HL Deb 09 March 1909 vol 1 cc367-70

My Lords, I rise to ask the President of the Board of Agriculture whether His Majesty's Government intend to carry out the scheme for the encouragement of horse-breeding which was outlined in this House on July 6 last, and, if so, whether he can give any approximate date when the scheme may be expected to be put into operation.


Before the noble Earl replies, I would like to suggest that the Government should consider whether the money at present given for premiums on thoroughbred stallions could not be spent in a more advantageous manner. This afternoon I had the pleasure of participating to some slight extent in the money so given, but, in spite of that, I suggest to the noble Lord that the money might be spent in a different manner. I am quite sure that His Majesty's Government are fully alive to the necessity of doing something as speedily as possible to prevent mares going out of the country at the present very alarming rate. We have here the finest country in the world for breeding horses, and we have produced, and are producing, the finest breed of horses in the world. If the £4,000 given by way of premiums on thoroughbred hunter sires were spent by the Government in buying a certain number of mares and stallions each year, in a certain number of years you would have the nucleus of a considerable breeding establishment. It has been objected to this that supposing you had bought a certain number of mares you would not know what to do with them or who would take charge of them. In the part of the country I come from we have started a system which, I believe, will be very successful, and which is no doubt highly acceptable to the farmers. It is that when a hunter mare has to be disposed of, either through being incurably lame or being too old to hunt, that mare is then leased to a tenant farmer at a nominal rent of 5s. a year or something of that sort, the owner retaining to himself the right to inspect the animal whenever he thinks proper, and to take her back if she is not being properly done by. A further condition I have made with regard to many mares I have treated in this way is that the mare shall be mated with a thoroughbred hunter sire or premium horse every year and shown with the produce at a local show. I also have a call on the three-year-old, the four-year-old, and the five-year-old, whichever I think proper, at a certain price, but not an excessive price, the farmer having the right to dispose of the foal, the yearling, or the two-year-old if he is able and willing to do so. This system I recommend with very great respect to the consideration of the noble Earl. If the Government were to start something of the kind, I feel sure it would be very acceptable in hunting districts.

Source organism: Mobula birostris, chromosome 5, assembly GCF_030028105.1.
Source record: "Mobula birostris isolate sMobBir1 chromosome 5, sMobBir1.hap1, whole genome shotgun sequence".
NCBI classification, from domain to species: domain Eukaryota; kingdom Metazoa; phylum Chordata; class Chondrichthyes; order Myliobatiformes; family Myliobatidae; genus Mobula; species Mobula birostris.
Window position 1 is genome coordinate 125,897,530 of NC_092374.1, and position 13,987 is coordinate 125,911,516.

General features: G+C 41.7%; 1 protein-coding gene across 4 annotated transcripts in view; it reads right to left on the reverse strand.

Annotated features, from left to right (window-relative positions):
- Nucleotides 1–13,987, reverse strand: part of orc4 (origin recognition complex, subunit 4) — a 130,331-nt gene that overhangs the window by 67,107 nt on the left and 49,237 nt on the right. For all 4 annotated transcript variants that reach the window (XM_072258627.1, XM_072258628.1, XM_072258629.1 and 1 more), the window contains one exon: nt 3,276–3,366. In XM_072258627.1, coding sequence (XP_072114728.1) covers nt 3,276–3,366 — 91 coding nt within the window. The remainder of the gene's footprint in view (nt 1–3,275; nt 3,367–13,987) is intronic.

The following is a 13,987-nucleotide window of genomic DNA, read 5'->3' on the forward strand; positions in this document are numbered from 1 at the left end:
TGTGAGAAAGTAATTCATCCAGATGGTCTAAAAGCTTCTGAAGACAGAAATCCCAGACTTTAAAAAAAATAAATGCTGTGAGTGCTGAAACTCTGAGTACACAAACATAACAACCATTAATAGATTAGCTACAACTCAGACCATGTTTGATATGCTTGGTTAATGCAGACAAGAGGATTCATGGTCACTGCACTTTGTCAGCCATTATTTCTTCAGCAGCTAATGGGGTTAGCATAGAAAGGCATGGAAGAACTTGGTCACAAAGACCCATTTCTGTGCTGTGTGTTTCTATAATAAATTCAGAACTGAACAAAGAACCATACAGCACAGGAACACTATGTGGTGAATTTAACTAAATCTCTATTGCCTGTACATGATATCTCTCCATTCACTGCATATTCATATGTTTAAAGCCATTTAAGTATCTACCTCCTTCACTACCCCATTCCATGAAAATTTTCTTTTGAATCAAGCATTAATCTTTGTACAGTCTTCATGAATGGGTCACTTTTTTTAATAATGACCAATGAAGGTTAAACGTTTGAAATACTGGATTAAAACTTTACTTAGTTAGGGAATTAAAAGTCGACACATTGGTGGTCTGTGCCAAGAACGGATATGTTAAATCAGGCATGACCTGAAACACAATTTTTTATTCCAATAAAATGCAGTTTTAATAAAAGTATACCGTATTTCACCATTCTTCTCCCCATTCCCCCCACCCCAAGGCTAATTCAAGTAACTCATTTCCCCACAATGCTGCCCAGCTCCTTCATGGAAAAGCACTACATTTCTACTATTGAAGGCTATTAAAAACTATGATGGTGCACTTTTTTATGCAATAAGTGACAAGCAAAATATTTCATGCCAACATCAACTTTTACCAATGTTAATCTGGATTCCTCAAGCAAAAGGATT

My Lords, I hope the House will forgive me if I do not go into the question raised by Lord Willoughby de Broke. We had a long debate on the subject in July last on the Motion of Lord Donoughmore, and I then tried to explain the scheme we had in view on this subject. The scheme has been approved of and passed by the Army Council, but if the noble Lord will be kind enough to allow me to talk over the matter with him possibly we might amplify the scheme by the adoption of some practical suggestions from him. Perhaps I may be permitted to say exactly how the matter stands at the present moment. The Board of Agriculture are trying to get a census of all horses in the agricultural districts; we can do nothing in the towns, having no machinery. We sent out 300,000 forms early this year, and for the first time, I believe, we shall be able to have a reliable estimate of the number and classes of horses in the country. Acting on the suggestion of Lord Ribblesdale, we have columns in the new return for hunters and other horses in private stables. We have also sent out 300,000 pamphlets with pictures of the different kinds of horses requisite for the various branches of the service. Mr. Haldane, in his speech in another place last week, said there were enough horses in the country to mobilise the Army at the present time. That is so; but it is not so much the present as the future that we have to look to; and I can assure the House that we have no intention of shirking that duty. In conjunction with the Secretary of State for War I hope it may be possible soon to launch our scheme to promote the improvement of horse-breeding, not only for military, but for agricultural purposes. But, of course, we are handicapped in the matter of money. We can only move when our financial position admits of it. I can assure the House that nothing on my part will be left undone to try and bring the matter to some satisfactory conclusion.


Am I to understand that nothing will be done to encourage the breeding of horses? The noble Earl has told your Lordships about taking a census, but that will do little or nothing in the direction of encouraging horse-breeding. Are we to understand that there is no hope of the scheme as outlined by the noble Earl being carried out this year?


It is a matter entirely for the Treasury. We have everything ready, and the moment the money is voted the scheme will be put in hand.

House adjourned at twenty-five minutes before Seven o'clock, till To-morrow, a quarter past Four o'clock.